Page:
Assets feud: Dr M claims Anwar accused of cronyism when DPM
Prime Minister Anwar Ibrahim and his predecessor Dr Mahathir Mohamad continue to trade barbs over the issue of assets despite a legal suit pending in court.
Mahathir asked Anwar to declare how much he was worth when he served as his deputy prime minister from 1993 to 1998, claiming the latter was among the “past leaders” accused of cronyism.
Expressing puzzlement over Anwar’s actions, Mahathir said: “Apparently, leaders of the past enriched themselves through corruption and he (Anwar) has dozens of boxes (of evidence). If so, reveal them and charge (these leaders).”
Instead of hauling these leaders to court, Mahathir said the prime minister is asking them to declare their assets and to use their personal wealth to aid the poor.
“Anwar is one of those past leaders accused of helping cronies.
“Reveal your wealth when you were deputy prime minister and help the people with your own money, not government funds,” he added on Twitter this evening.
Since Anwar claimed to have knowledge of his wealth, Mahathir said there is no need for him to make a public declaration.
“Show the evidence in court and the public will know how much I am worth. There is no need for me to declare, but Anwar must declare,” he added.
Prior to the last general election, Anwar, who is also Pakatan Harapan chairperson, declared a net asset of RM11.18 million.
He declared RM828,667.83 in cash assets and RM10.35 million in real estate properties.
Mahathir, 97, and Anwar, 75, have been embroiled in a bitter feud spanning more than two decades ever since the former sacked the latter in 1998.
There was a brief hiatus when the pair joined hands in the 2018 general election to oust then-prime minister, Najib Abdul Razak. MKINI
Mahathir squandered RM100 billion says new book
The summary of the book , Malaysian Maverick – Mahathir Mohamad in Turbulent Times, from Malaysiakini is as follows:
According to Barry Wain, author of the soon-to-be launched ‘Malaysian Maverick: Mahathir Mohamad in Turbulent Times’, direct financial losses amounted to about RM50 billion.
This doubled once the invisible costs, such as unrecorded write-offs, were taken into account. The RM100 billion total loss was equivalent to US$40 billion at then prevailing exchange rates.
Barry, who is a former editor of the Asian Wall Street Journal, says most of the scams, which included a government attempt to manipulate the international tin price and gambling by Bank Negara on global currency markets, occurred in the 1980s.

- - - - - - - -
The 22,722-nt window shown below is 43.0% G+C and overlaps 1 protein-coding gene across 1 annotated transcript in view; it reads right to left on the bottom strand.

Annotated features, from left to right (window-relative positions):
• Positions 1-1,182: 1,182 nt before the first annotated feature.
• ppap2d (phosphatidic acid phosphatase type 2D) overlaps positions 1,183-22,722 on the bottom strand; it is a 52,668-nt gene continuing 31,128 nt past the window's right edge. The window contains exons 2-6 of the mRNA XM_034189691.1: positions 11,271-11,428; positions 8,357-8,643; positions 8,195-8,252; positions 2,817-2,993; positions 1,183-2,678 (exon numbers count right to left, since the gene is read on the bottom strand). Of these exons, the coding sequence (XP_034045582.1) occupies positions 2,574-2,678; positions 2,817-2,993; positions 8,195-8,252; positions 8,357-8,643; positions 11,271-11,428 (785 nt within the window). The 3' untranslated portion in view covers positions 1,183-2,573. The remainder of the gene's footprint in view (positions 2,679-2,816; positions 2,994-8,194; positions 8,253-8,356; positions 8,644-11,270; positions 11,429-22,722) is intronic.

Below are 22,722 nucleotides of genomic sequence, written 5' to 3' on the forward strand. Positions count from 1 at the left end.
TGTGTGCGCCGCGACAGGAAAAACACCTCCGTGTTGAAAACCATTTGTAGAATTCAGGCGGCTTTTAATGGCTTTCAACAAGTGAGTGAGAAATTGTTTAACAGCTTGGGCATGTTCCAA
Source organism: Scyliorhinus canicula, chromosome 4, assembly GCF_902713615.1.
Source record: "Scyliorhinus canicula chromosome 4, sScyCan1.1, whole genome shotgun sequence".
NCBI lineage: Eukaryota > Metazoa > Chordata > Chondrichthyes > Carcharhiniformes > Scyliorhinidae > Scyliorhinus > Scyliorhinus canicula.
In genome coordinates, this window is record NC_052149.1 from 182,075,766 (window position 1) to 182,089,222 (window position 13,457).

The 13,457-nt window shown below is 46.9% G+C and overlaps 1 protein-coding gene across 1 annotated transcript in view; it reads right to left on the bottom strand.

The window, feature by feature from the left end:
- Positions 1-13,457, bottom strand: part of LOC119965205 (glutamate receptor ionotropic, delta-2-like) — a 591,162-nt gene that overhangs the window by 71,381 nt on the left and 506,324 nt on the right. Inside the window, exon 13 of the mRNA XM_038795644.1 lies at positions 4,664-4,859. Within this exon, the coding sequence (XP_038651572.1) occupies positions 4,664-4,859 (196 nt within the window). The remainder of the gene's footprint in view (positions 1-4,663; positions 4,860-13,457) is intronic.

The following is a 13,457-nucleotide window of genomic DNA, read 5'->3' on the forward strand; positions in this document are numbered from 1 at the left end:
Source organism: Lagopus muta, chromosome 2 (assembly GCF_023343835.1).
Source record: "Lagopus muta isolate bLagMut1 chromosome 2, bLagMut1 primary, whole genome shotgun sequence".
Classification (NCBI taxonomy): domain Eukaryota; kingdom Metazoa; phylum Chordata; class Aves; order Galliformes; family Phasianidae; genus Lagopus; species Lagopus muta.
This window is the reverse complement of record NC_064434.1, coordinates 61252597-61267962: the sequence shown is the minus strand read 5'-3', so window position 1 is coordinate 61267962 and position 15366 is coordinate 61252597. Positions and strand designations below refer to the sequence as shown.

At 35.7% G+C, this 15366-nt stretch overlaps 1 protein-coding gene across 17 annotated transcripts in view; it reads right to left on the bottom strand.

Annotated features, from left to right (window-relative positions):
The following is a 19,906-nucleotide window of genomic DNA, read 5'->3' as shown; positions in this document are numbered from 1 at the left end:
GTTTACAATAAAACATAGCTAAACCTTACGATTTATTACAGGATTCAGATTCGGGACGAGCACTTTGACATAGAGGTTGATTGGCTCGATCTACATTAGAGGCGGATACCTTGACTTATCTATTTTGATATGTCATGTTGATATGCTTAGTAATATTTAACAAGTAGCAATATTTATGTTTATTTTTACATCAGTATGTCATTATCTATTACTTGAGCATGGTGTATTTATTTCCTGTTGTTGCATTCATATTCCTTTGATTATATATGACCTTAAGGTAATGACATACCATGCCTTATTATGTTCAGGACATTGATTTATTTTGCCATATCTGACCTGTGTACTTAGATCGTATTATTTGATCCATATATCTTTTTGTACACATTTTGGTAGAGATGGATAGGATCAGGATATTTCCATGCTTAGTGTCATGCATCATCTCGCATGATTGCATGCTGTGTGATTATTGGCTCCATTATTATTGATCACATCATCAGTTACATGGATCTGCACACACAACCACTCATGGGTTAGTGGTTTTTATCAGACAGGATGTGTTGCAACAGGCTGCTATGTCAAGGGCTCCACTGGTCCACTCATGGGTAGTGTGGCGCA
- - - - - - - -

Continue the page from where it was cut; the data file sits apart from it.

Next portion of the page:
‘Malaysian Maverick’ is the first independent, full-length study of Mahathir, who retired in 2003 after more than two decades as premier. The book will be published globally next week by Palgrave Macmillan.
Wain writes that the Mahathir administration, which took office in 1981 with the slogan, “clean, efficient, trustworthy”, was almost immediately embroiled in financial scandals that “exploded with startling regularity”.
By the early 1990s, he says, cynics remarked that it had been “a good decade for bad behaviour, or a bad decade for good behaviour”.
Secret military deal with US
The book also reveals that:
– Mahathir, despite his nationalistic rants, signed a secret security agreement with the United States in 1984 that gave the Americans access to a jungle warfare training school in Johor and allowed them to set up a small-ship repair facility at Lumut and a plant in Kuala Lumpur to repair C-130 Hercules transport aircraft.
– Mahathir used a secret fund of his ruling Umno to turn the party into a vast conglomerate with investments that spanned almost the entire economy.
– Mahathir’s Umno financed its new Putra World Trade Centre headquarters in Kuala Lumpur partly with taxpayers money, by forcing state-owned banks to write off at least RM140 million in interest on Umno loans.
Wain, who is now a writer-in-residence at the Institute of Southeast Asian Studies in Singapore, however credits Mahathir with engineering the country’s economic transformation, deepening industrialisation and expanding Malaysia’s middle class.
But Mahathir had undermined state institutions, permitted the spread of corruption and failed to provide for Malaysia’s future leadership, he says. SOURCE -MKINI – NEW MANDALA